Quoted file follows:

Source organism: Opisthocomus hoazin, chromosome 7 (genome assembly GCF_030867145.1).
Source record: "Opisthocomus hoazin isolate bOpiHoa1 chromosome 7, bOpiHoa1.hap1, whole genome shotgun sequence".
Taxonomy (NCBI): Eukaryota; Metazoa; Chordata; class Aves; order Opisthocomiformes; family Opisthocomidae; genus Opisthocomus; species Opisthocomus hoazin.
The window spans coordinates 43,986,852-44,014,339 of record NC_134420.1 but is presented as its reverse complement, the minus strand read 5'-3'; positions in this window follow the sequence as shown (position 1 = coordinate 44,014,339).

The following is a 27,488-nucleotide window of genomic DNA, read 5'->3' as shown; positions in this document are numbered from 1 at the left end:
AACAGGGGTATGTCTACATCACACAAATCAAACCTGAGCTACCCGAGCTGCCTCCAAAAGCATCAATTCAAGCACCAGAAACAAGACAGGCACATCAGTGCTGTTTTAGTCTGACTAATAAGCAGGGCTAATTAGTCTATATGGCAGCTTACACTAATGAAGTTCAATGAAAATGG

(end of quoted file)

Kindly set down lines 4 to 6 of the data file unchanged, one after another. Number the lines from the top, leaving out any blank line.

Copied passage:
The window spans coordinates 43,986,852-44,014,339 of record NC_134420.1 but is presented as its reverse complement, the minus strand read 5'-3'; positions in this window follow the sequence as shown (position 1 = coordinate 44,014,339).

The following is a 27,488-nucleotide window of genomic DNA, read 5'->3' as shown; positions in this document are numbered from 1 at the left end:
AACAGGGGTATGTCTACATCACACAAATCAAACCTGAGCTACCCGAGCTGCCTCCAAAAGCATCAATTCAAGCACCAGAAACAAGACAGGCACATCAGTGCTGTTTTAGTCTGACTAATAAGCAGGGCTAATTAGTCTATATGGCAGCTTACACTAATGAAGTTCAATGAAAATGG